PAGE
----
The Israeli startup treating the silent thief of sight
BELKIN Vision is using an automated laser procedure to tackle glaucoma, a disease that can lead to irreversible blindness
“The eye is a very small ball with intraocular fluid that needs to remain at a certain pressure. If that pressure is too high, it pushes the optic nerve - that relays messages to the brain - and causes damage that translates into blindness,” explained Daria Lemann-Blumenthal, CEO of BELKIN Vision, to CTech in an interview. “And it happens gradually. The visual field shrinks but patients aren’t aware of that deterioration. Only once they start experiencing 'tunnel vision,' do they realize that something is wrong. Glaucome is irreversible, and can’t be resolved unlike cataracts, in which the lens in the eye gets old and grows foggy with age, but can be replaced with surgery. Unfortunately, in the case of glaucoma, optic nerves cannot be restored. Thus, early diagnosis of the disease is critical. Classic treatments for glaucoma focus on lowering that pressure in the eye, through eye drops or surgery, but suffer from low compliance, side effects and cost.”
The company was founded in 2013 by Prof. Michael Belkin, of Tel Aviv University and Sheba Medical Center, an expert in treating glaucoma. BELKIN Vision’s Direct-SLT (Selective Laser Trabeculoplasty) delivers 120 laser pulses in a few seconds to the limbus area, behind the eye’s trabecular meshwork - (the drainage system of the eye) - an area where fluid can accumulate leading to high pressure and blindness. Glaucoma treatments allow the area to self-drain its intraocular fluid. BELKIN’s solution can be used in any clinic or hospital for those diagnosed with early-onset glaucoma. Diagnosing glaucoma in the early stages is critical for patients, and most ophthalmologists recommend that adults starting at the age of 40 get their eyes checked annually.
Activating a bioresponse
Lemann-Blumenthal added that the eye can be compared to a clogged sink. “Either you can close the tap but then you won’t have water, or you can open the drainage and attempt to fix it. That’s what we’re trying to do by aiming our laser at the trabecular meshwork system in the eye which is like a net that can be cleaned. Over the years, that net gets 'clogged,' and the laser action improves the drainage of that fluid.” That particular area lies between the iris and the sclera (or on the border between the colored iris and white section of the eye), and can’t be seen without a microscope. The earlier glaucoma is detected, the better. Patients who are diagnosed during earlier stages of the disease are searching for non-invasive solutions. Studies show that 50% of patients stopped taking prescription eye drops after a year, leading to further deterioration since the disease is unfelt. But through laser eye treatment, the mechanism can be improved. She explained that the laser energy is absorbed by the pigmented cells in the eye, which in turn activates the white blood cells, and stimulates a bioresponse where the body works to restore the area and reduce drainage.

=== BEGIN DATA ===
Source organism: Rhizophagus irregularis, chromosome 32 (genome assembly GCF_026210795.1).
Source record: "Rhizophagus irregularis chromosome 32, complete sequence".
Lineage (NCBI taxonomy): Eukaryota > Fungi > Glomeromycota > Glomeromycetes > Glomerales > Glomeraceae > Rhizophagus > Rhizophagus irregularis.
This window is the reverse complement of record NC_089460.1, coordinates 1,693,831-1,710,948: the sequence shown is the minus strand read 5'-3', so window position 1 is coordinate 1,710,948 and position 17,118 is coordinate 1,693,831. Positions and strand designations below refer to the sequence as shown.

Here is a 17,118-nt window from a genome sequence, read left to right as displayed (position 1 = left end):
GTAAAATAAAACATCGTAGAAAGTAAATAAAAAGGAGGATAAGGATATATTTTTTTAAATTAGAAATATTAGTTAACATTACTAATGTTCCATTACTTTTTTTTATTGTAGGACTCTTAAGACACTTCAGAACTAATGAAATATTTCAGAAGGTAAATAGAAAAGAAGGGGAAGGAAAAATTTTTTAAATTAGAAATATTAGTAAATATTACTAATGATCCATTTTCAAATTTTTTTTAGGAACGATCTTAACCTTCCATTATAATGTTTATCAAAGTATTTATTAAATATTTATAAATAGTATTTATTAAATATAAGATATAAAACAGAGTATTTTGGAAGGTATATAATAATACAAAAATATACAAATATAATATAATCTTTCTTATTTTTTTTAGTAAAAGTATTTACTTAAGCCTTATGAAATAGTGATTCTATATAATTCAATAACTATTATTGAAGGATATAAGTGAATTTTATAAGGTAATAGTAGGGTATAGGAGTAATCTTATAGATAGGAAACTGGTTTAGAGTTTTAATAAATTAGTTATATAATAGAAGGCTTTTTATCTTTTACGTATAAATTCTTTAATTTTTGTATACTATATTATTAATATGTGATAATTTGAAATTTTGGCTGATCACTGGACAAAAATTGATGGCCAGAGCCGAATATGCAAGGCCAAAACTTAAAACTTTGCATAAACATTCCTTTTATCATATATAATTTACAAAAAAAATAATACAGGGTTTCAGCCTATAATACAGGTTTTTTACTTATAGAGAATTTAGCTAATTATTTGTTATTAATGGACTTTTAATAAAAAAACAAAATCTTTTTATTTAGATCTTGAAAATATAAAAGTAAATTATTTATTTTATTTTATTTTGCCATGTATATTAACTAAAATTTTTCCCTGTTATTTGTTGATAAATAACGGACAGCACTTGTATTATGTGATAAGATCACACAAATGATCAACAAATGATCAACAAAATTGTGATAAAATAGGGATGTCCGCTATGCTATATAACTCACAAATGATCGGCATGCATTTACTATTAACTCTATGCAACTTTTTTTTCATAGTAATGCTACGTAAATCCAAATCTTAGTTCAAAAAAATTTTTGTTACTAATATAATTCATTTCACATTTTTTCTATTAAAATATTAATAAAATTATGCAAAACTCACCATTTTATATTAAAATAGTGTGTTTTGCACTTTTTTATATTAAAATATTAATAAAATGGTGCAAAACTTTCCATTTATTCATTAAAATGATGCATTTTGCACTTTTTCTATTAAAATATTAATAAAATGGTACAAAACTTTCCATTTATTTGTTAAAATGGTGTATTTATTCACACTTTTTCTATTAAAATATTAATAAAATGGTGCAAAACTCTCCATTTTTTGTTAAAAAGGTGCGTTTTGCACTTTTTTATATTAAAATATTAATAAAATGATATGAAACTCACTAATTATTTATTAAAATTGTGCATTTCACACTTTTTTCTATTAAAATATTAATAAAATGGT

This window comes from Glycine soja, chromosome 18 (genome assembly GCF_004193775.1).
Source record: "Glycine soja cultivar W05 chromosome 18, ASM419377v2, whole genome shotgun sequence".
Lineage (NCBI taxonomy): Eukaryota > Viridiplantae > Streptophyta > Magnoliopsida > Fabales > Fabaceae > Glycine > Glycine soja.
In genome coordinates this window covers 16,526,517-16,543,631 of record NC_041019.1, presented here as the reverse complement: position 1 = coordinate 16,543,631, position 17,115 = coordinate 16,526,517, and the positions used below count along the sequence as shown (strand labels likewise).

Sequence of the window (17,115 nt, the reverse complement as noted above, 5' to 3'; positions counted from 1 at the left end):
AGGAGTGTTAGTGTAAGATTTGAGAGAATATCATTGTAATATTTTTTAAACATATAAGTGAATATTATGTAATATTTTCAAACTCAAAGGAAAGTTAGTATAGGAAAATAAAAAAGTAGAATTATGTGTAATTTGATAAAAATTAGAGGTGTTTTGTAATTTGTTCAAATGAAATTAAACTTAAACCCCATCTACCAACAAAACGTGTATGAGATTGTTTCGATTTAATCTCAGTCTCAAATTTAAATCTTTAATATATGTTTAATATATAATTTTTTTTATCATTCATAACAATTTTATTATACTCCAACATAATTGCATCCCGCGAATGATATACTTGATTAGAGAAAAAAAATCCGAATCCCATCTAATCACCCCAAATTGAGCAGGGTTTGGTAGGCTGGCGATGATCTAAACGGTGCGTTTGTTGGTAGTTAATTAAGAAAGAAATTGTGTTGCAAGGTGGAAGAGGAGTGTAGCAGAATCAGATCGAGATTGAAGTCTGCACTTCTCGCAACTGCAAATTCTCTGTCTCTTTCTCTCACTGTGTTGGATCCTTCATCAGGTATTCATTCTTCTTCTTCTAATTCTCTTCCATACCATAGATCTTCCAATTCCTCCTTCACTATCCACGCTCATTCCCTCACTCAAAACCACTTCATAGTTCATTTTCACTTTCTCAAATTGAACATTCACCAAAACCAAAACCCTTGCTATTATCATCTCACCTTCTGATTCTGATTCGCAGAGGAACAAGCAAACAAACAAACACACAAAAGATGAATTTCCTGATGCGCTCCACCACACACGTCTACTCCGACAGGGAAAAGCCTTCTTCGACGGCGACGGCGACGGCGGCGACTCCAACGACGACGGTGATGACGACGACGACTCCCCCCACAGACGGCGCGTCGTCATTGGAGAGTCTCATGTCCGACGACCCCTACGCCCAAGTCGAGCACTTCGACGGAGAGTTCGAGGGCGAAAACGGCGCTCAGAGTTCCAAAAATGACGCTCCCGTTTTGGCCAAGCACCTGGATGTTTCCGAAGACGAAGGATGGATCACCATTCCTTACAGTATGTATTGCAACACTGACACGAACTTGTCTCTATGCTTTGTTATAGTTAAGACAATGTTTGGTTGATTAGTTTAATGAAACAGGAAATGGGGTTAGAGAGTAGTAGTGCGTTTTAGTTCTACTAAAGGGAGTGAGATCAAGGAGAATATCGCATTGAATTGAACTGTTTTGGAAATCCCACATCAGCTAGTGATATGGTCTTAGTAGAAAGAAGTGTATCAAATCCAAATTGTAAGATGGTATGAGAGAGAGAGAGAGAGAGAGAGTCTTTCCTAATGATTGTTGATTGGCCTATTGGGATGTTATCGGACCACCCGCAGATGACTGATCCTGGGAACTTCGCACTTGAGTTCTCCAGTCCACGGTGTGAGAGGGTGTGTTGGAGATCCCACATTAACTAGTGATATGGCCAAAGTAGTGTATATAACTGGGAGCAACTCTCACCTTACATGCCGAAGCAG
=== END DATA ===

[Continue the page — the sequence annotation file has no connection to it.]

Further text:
In the conventional SLT laser treatments of this type, doctors use a mirrored lens to visualize the area, which helps them divert the laser beams manually to the correct location. BELKIN's offering, aptly named “Eagle” delivers 120 automated laser pulses to different areas within a few seconds, and is automated by a machine. The D-SLT contains a sophisticated image processing algorithm to locate the limbus in the eye. The solution is “painless,” according to Lemann-Blumenthal. Currently, it has been tested at Sheba Medical Center’s Ophthalmology Department, and recently at a multi-center clinical trial – GLAUrious – in Europe and Israel. In order for the treatment to be effective, patients are advised to receive it annually.
|Belkin Laser's device can dramatically improve vision for patients suffering from glaucoma. Photo: Yosee Gamzoo Letova||צילום: יוסי גמזו לטובה|
The company is based in the southern town of Yavne. It received funding initially from the Rad Biomed Accelerator program, and has so far raised $19 million through a combination of equity and grants, including from the Israel Innovation Authority and the Office of the Chief Scientist as well as from Rimonci Capital, Santen Ventures, Zig Ventures, CR-CP Life Science Fund, C-Mer Eye Care Holdings, and BioLight Life Sciences. In December, it received a grant through blended financing for a total sum of $19.8 million from the European Innovation Council (EIC).
Lastly, Lemann-Blumenthal noted the steadfast interest of Asian venture capital firms in BELKIN’s technology. People of Asian descent genetically have a predisposition to develop angle-closure glaucoma, due to the anatomical structure of Asian eyes. But BELKIN wants to fix that. She added: “If you believe in something, you have to do be proactive about it, not just talk about it.”
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